October is Health Literacy Month, a recognition established to increase patient access to healthcare in 1999 by Helen Osborne, M.Ed, OTR/L, founder of Health Literacy Consulting. Since then, health literacy has expanded to also address how patients are able to find, access, understand, and use healthcare information and services to make informed decisions.
Understanding health literacy is important to creating a more equitable health environment, giving all people access to high-quality care and the opportunity to improve their health. Low health literacy can have a real impact on real people’s lives; According to the Centers for Disease Control and Prevention (CDC), people with low health literacy are more likely to visit an emergency room, have more hospital stays, are less likely to follow treatment plans, and have higher mortality rates than those with higher health literacy rates.
Health literacy is a priority for us here at Wellsource as we develop products that are meant to empower patients. Our health risk assessments (HRAs) are informative, easy to use, and easy to understand. Why? Because patients are more likely to take a proactive approach to their health if they’re aware of their health risks and they understand the actions they can take to minimize those risks.
Here are some helpful resources as you develop a plan to increase your population’s health literacy, improve your communications, and implement simplified programs that are easy to access and understand.
The Institute for Healthcare Advancement (IHA) is the home of Health Literacy Month. In addition to information about the advocacy month, you’ll find an IHA Health Literacy Specialist Certificate Program, special events, and a “Teach Back” Training Toolkit. The site also includes resources that can be downloaded or used on digital and social media channels.
What Is Health Literacy and Why Should You Care?
We examine the core pillars of health literacy—and why it's important for everyone to find ways to improve health literacy.
The CDC provides information and tools to improve health literacy and public health. These resources are for all organizations that interact and communicate with people about health, including public health departments, healthcare providers and facilities, health plans, government agencies, non-profit/community and advocacy organizations, childcare and schools, the media, and health-related industries.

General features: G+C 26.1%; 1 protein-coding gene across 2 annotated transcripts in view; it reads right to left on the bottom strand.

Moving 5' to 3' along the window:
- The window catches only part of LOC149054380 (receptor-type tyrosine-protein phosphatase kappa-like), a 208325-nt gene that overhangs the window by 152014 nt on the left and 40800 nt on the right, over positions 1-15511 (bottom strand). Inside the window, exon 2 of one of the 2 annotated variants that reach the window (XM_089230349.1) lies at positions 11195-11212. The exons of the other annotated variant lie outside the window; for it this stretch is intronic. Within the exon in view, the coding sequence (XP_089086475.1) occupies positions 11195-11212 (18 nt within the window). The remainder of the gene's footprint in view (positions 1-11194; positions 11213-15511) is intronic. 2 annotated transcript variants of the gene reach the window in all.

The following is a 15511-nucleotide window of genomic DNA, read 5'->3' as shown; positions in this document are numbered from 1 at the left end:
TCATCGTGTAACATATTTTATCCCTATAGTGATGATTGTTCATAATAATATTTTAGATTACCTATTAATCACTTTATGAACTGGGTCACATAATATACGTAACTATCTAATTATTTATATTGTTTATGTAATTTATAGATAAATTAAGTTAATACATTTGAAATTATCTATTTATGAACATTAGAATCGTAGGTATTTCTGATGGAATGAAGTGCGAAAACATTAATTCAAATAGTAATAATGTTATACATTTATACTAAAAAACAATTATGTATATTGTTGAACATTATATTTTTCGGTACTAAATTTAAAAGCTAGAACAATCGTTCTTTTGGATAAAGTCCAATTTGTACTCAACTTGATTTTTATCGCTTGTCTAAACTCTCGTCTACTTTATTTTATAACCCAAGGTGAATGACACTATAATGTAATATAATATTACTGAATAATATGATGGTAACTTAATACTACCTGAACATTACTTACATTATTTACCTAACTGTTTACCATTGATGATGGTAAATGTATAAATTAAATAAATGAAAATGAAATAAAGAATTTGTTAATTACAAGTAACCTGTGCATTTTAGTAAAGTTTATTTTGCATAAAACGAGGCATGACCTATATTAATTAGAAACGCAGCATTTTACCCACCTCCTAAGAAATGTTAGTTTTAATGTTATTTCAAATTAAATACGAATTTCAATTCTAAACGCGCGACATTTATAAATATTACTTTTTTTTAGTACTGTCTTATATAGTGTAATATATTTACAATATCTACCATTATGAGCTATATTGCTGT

HRSA Health Literacy resources include how healthcare professionals can help patients with low health literacy, health equity reports, toolkits, and online learning features.
NIH provides key health literacy definitions and research findings, as well as links to additional resources from NIH and other HHS Agencies, and the healthcare community.
Role of Health Literacy in Health-Related Information-Seeking Behavior Online: Cross-sectional Study
This study, published by the Journal of Medical Internet Research, explores the role of health literacy and information-seeking behavior online. The findings? People with high health literacy and greater access to technological devices perform more internet searches on health-related topics.
3 Ways to Minimize the Impact of Low Health Literacy
Reduced health literacy affects almost 9 in 10 adults in the U.S. Avoid miscommunications and craft more impactful messaging in three steps: assume everyone struggles with health literacy, dig into your data, and have a plan.
The Impact of Health Literacy on Knowledge and Attitudes towards Preventive Strategies against COVID-19
From the International Journal of Environmental Research and Public Health, this study on health literacy and attitudes toward preventive care against COVID found that better health literacy was associated with better attitudes toward preventive strategies against COVID-19.
A research-based guide from Health.gov provides comprehensive information about developing websites and digital tools to simplify the user experience. The site includes actionable steps that any healthcare provider can implement.
Published by the Office of Disease Prevention and Health Promotion (ODPHP). One of Healthy People 2030’s overarching goals is to “eliminate health disparities, achieve health equity, and attain health literacy to improve health and well-being of all.” Six of their identified objectives relate to health literacy and are outlined on their website.
Wellcomplete HRAs are easy to understand, written for audience-appropriate health literacy levels, and, above all, actionable. Participants instantly receive a personalized report upon completing the HRA, with tailored health insights, areas for improvement, and follow-up suggestions. Learn more about our HRAs and how to improve your health outreach communications in our Health Literacy Guide.